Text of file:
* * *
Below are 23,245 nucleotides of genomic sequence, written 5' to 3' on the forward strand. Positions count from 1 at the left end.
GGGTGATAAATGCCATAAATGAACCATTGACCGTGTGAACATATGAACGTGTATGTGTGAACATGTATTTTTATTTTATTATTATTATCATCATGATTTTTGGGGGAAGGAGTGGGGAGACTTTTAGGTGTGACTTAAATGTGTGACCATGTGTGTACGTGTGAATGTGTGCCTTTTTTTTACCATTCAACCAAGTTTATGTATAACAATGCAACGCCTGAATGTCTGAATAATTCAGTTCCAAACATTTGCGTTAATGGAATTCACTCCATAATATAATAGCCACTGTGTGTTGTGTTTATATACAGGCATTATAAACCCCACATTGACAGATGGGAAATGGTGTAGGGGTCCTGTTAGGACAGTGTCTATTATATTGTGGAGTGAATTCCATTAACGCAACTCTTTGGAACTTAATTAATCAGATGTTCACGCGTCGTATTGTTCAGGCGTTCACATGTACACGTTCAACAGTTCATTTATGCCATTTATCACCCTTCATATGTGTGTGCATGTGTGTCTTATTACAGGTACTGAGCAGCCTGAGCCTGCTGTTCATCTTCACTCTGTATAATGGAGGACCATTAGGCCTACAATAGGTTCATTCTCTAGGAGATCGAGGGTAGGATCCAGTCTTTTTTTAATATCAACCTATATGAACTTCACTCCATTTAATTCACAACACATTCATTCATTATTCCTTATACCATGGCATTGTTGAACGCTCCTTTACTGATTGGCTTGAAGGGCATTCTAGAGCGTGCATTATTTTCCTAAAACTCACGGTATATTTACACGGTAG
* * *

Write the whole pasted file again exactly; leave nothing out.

Below are 23,245 nucleotides of genomic sequence, written 5' to 3' on the forward strand. Positions count from 1 at the left end.
GGGTGATAAATGCCATAAATGAACCATTGACCGTGTGAACATATGAACGTGTATGTGTGAACATGTATTTTTATTTTATTATTATTATCATCATGATTTTTGGGGGAAGGAGTGGGGAGACTTTTAGGTGTGACTTAAATGTGTGACCATGTGTGTACGTGTGAATGTGTGCCTTTTTTTTACCATTCAACCAAGTTTATGTATAACAATGCAACGCCTGAATGTCTGAATAATTCAGTTCCAAACATTTGCGTTAATGGAATTCACTCCATAATATAATAGCCACTGTGTGTTGTGTTTATATACAGGCATTATAAACCCCACATTGACAGATGGGAAATGGTGTAGGGGTCCTGTTAGGACAGTGTCTATTATATTGTGGAGTGAATTCCATTAACGCAACTCTTTGGAACTTAATTAATCAGATGTTCACGCGTCGTATTGTTCAGGCGTTCACATGTACACGTTCAACAGTTCATTTATGCCATTTATCACCCTTCATATGTGTGTGCATGTGTGTCTTATTACAGGTACTGAGCAGCCTGAGCCTGCTGTTCATCTTCACTCTGTATAATGGAGGACCATTAGGCCTACAATAGGTTCATTCTCTAGGAGATCGAGGGTAGGATCCAGTCTTTTTTTAATATCAACCTATATGAACTTCACTCCATTTAATTCACAACACATTCATTCATTATTCCTTATACCATGGCATTGTTGAACGCTCCTTTACTGATTGGCTTGAAGGGCATTCTAGAGCGTGCATTATTTTCCTAAAACTCACGGTATATTTACACGGTAG